Calorie restriction (CR), or enforced reduced food intake without malnutrition, is highly beneficial on glucose and lipid homeostasis, acute stress resistance and longevity in multiple experimental organisms. Restriction of dietary sulfur amino acids methionine and cysteine, known as methionine restriction (MR), also results in most of the same benefits in experimental rodents, but without enforced calorie restriction, and thus potentially by a different underlying mechanism. In the prior funding period we discovered a novel molecular mechanism underlying pleiotropic benefits common to both CR and MR: increased production of endogenous hydrogen sulfide gas (H2S) via the evolutionarily conserved transsulfuration pathway (TSP). In particular, we found that restriction specifically of cysteine intake increased expression of the TSP enzyme cystathionine ?-lyase (CGL), resulting in increased H2S. The health benefits of H2S have only recently begun to be appreciated. Engineered CGL knockout mice lacking the ability to produce adequate endogenous H2S have high blood pressure and susceptibility to neurodegenerative disease, while exogenous H2S addition can act as a vasodilator, immunomodulator, and neuroprotectant in experimental rodents, and even increase lifespan in lower organisms. Our finding that increased endogenous H2S is necessary and sufficient for two of the major health benefits of CR, namely increased stress resistance and extended longevity across evolutionary boundaries, cements the notion that increased endogenous H2S is highly beneficial to numerous health outcomes. Our findings also justify the major goal of this proposal, namely to understand novel interventional approaches to increasing endogenous H2S production, and applying of these findings to areas of high clinical relevance. Here we propose to test the hypothesis that diets low in protein, and particular low in the sulfur amino acids methionine and cysteine as found in vegetable-derived proteins, result in increased CGL expression and H2S production in part through activation of the amino acid deprivation sensor GCN2. We will also test the hypothesis that the substrate for endogenous H2S production is derived from autophagy, linking this effector of longevity benefits to H2S production for the first time. Finally, we will explore the novel role of H2S in protection of hematopoietic stem cells against ionizing radiation, and test a novel mechanism of increasing H2S delivery to tissues such as bone marrow involving endocrine action of circulating CGL protein.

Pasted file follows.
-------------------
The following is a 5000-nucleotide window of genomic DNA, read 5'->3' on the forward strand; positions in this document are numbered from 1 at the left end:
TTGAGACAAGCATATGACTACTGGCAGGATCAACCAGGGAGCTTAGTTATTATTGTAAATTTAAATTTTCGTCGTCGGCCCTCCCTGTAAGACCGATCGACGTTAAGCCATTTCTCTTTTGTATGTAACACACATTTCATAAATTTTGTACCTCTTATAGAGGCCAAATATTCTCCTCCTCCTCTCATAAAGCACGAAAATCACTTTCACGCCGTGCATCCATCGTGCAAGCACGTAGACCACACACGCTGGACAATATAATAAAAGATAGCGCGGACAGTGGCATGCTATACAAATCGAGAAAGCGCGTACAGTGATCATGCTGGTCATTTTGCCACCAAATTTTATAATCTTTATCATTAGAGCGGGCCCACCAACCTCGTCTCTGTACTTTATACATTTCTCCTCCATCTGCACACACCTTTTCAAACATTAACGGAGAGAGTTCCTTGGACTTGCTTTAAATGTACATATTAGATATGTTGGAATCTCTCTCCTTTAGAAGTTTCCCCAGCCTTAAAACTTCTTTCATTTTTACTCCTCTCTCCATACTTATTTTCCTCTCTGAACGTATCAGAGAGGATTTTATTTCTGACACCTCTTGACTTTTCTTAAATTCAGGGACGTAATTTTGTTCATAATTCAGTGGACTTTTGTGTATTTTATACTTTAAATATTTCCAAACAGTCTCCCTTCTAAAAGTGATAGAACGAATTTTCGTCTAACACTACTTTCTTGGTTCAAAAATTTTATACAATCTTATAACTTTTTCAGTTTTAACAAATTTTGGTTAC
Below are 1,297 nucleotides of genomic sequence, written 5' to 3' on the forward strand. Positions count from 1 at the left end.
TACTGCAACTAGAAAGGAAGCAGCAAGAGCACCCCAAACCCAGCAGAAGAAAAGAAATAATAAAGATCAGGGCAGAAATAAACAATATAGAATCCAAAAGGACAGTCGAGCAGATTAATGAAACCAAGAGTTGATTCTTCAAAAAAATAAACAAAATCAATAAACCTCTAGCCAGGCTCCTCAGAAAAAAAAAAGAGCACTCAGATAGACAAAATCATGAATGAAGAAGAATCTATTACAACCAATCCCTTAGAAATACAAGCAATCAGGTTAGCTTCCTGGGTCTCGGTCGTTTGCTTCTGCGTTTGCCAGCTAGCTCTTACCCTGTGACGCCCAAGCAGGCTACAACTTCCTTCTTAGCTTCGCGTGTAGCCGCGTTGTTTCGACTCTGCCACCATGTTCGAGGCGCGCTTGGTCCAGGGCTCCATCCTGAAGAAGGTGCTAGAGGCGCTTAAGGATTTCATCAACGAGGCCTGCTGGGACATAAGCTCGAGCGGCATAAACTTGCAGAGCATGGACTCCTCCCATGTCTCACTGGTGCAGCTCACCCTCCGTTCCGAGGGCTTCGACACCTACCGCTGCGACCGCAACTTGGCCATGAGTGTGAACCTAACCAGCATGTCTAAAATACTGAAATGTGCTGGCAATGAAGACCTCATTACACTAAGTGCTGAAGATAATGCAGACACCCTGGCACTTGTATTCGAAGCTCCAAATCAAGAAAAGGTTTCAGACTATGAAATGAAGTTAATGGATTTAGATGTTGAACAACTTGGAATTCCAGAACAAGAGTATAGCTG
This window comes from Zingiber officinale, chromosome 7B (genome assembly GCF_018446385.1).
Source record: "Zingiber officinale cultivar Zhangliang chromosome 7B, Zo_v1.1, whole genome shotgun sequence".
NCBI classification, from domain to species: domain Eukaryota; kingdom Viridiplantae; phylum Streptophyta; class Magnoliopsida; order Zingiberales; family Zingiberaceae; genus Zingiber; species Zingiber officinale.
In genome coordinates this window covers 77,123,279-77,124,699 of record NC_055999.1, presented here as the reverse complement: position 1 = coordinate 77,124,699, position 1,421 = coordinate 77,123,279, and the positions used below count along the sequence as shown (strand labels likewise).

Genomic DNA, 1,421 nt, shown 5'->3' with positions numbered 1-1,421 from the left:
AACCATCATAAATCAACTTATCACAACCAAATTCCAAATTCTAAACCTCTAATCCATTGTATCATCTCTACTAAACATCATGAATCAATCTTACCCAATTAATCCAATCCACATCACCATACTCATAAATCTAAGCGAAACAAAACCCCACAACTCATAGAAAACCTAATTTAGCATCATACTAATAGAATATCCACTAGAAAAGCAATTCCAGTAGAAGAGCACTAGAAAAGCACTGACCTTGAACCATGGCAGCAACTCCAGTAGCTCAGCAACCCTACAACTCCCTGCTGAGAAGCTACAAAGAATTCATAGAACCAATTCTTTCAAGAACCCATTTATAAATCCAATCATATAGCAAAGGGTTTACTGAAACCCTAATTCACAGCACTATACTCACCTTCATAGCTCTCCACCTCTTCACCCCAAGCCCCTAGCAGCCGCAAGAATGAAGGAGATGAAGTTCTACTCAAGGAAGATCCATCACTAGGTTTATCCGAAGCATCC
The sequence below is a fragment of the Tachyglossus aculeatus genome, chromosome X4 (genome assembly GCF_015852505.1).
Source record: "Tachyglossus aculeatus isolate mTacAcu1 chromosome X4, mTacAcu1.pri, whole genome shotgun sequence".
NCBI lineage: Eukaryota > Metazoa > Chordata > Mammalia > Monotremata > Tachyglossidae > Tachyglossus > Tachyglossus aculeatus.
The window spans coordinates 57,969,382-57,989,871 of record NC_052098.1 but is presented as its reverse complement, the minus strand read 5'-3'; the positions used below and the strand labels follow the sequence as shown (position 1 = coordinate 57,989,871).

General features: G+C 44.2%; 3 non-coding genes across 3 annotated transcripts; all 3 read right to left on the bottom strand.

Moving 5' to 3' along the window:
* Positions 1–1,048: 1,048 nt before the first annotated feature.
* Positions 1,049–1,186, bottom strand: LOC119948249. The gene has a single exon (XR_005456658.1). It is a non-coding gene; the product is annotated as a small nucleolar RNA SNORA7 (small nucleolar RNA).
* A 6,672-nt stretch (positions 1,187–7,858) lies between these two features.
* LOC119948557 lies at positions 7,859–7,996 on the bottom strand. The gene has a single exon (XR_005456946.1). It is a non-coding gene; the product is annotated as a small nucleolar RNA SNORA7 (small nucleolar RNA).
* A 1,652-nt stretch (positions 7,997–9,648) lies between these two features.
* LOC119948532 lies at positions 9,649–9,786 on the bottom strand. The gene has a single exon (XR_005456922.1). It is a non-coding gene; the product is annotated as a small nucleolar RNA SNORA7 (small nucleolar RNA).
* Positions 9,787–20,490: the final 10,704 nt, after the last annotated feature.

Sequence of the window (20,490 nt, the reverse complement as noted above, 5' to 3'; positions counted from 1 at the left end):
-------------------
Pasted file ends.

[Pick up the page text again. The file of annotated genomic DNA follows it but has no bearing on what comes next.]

Dietary restriction increases lifespan, health span and stress resistance in experimental rodents. In the past grant period we identified increased endogenous hydrogen sulfide as a major mediator of these benefits. Here we propose to elucidate the cellular and molecular mechanisms by which reduced dietary sulfur amino acid intake increases endogenous hydrogen sulfide production, with the ultimate goal of translating these benefits to the clinic.
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